"We're not here to capitalize on equality," Wolfe Herd said about Bumble's marketing.
"We don't need to slap 'The Future is Female' on a T-shirt and put it on our store." It had, however, posted the phrase to Instagram.
Around this time, the company also announced new antiharassment features.
In 2016 it banned shirtless mirror selfies ("offensive"), nude or underwear shots ("bad manners"), and shirtless or bikini photos taken indoors ("too similar to underwear").
A year later it outlawed hate speech and symbols as defined by the Anti-Defamation League and implemented photo verification to reduce catfishing.
(Sharon Stone was briefly kicked off Bumble in December when a user flagged her unverified account as a fake.)
After a string of mass shootings in 2018, Bumble banned photos of guns.
Every time the app rolled out a feature, it got great press—and, at least once, violent threats from readers of neo-Nazi website the Daily Stormer.
As with the message-first feature, it's hard to tell if these policies or new platforms helped women.
For example, Bumble announced Bizz in 2017 with a Wired UK cover and a dinner party in New York.
Kate Hudson and Karlie Kloss were there. Pop singer Fergie performed.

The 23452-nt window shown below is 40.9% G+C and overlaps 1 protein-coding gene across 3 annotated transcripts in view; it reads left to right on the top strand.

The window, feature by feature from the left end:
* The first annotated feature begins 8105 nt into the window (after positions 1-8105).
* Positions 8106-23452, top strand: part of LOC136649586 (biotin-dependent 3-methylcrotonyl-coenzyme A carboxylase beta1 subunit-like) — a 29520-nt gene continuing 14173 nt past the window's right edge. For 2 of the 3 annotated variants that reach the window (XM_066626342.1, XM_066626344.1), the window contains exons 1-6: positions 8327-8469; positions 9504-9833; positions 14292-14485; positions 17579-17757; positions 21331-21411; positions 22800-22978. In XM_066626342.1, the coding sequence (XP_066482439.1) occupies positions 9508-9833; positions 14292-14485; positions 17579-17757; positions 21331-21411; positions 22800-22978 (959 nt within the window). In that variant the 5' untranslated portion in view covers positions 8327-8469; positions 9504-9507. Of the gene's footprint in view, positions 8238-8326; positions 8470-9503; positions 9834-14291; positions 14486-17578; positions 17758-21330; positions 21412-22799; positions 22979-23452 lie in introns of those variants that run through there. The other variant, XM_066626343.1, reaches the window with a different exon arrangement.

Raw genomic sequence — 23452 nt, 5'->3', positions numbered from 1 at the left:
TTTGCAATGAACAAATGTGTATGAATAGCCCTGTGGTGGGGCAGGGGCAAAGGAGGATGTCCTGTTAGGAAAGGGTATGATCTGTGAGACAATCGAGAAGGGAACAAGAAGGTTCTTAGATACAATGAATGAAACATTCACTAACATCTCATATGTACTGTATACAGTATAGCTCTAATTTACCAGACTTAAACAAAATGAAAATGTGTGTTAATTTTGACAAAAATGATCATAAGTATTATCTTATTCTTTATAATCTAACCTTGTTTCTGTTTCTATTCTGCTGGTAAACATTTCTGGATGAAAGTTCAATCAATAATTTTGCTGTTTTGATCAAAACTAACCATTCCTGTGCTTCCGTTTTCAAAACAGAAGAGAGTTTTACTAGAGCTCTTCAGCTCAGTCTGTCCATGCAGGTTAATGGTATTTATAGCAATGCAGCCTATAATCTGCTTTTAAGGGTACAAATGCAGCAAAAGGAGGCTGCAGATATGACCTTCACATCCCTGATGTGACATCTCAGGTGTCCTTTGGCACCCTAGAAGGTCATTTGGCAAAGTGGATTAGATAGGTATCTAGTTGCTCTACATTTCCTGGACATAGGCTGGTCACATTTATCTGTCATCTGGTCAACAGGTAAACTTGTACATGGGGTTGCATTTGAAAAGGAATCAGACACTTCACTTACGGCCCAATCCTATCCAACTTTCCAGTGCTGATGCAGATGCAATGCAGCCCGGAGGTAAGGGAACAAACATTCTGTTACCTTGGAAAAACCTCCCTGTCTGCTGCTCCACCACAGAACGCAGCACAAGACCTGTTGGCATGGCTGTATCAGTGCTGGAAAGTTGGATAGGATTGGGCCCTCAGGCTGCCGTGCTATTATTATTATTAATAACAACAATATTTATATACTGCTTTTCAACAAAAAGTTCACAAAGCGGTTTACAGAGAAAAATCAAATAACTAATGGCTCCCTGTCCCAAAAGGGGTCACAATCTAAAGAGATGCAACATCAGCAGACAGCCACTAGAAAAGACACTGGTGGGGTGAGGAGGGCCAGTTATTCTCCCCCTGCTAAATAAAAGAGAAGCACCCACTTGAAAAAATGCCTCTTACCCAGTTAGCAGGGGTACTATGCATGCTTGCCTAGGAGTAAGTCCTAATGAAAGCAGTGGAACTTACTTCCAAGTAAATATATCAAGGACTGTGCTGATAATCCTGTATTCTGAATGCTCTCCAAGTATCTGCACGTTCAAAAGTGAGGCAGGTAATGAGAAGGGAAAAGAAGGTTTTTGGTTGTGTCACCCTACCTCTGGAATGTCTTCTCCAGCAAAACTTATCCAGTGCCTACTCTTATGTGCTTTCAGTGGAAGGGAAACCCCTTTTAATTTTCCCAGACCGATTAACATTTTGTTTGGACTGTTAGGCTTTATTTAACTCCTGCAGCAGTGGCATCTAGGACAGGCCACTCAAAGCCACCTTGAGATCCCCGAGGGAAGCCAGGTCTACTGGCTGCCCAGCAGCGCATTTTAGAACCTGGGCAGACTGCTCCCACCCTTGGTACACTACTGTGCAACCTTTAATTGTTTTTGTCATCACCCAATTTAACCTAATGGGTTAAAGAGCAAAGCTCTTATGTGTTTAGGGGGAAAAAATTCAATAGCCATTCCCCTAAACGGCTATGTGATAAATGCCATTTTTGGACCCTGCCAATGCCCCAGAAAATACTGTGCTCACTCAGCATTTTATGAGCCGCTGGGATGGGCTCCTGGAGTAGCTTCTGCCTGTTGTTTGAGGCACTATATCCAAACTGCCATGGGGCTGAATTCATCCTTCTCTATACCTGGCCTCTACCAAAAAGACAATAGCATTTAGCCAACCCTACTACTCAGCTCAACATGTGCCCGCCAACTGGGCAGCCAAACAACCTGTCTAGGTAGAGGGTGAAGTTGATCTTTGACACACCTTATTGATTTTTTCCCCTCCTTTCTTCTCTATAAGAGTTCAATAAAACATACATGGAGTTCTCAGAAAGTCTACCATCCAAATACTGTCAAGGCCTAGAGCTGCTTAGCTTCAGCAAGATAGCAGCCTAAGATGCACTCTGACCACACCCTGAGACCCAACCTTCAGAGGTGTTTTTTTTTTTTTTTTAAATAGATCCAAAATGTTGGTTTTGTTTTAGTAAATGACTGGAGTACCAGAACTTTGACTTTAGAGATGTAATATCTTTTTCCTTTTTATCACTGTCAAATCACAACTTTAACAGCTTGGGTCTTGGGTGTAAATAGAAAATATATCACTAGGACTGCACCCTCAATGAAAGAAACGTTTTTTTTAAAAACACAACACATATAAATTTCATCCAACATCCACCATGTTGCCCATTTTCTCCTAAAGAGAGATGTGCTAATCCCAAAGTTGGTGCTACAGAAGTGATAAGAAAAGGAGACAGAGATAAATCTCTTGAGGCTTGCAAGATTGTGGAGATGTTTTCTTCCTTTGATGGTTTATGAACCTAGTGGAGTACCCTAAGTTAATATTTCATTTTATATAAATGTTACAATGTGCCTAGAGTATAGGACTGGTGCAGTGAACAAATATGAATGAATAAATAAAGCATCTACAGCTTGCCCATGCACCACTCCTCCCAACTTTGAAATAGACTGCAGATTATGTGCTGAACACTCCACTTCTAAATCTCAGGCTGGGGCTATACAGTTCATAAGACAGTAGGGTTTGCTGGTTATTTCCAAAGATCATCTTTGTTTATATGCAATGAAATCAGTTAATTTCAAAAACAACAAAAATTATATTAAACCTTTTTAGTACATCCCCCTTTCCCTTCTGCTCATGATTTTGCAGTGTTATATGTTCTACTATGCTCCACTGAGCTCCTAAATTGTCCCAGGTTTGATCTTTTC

Wolfe Herd gave a speech about power lunches and old boys' clubs and how Bizz would give women agency over their jobs in the way Bumble had put them in charge of their relationships.
On Instagram the company said, "We're challenging sexism in the workplace." But when I tried it, I couldn't figure out how it was challenging anything.
For one thing, Bizz looked like a dating app; my face was more prominent than my professional credentials.
The people swiping right on my profile were overwhelmingly men whose careers had nothing to do with mine. One guy offered free Pilates classes.
Another said he was a "celebrity manager" and that I should swipe left if I was "boring and easily intimidated."
A third wanted to "connect with people who have innovative and creative ideas" and also sell me on his restaurant-recommendation app.
A fourth said he ran his parents' family-owned business but wouldn't say what it was.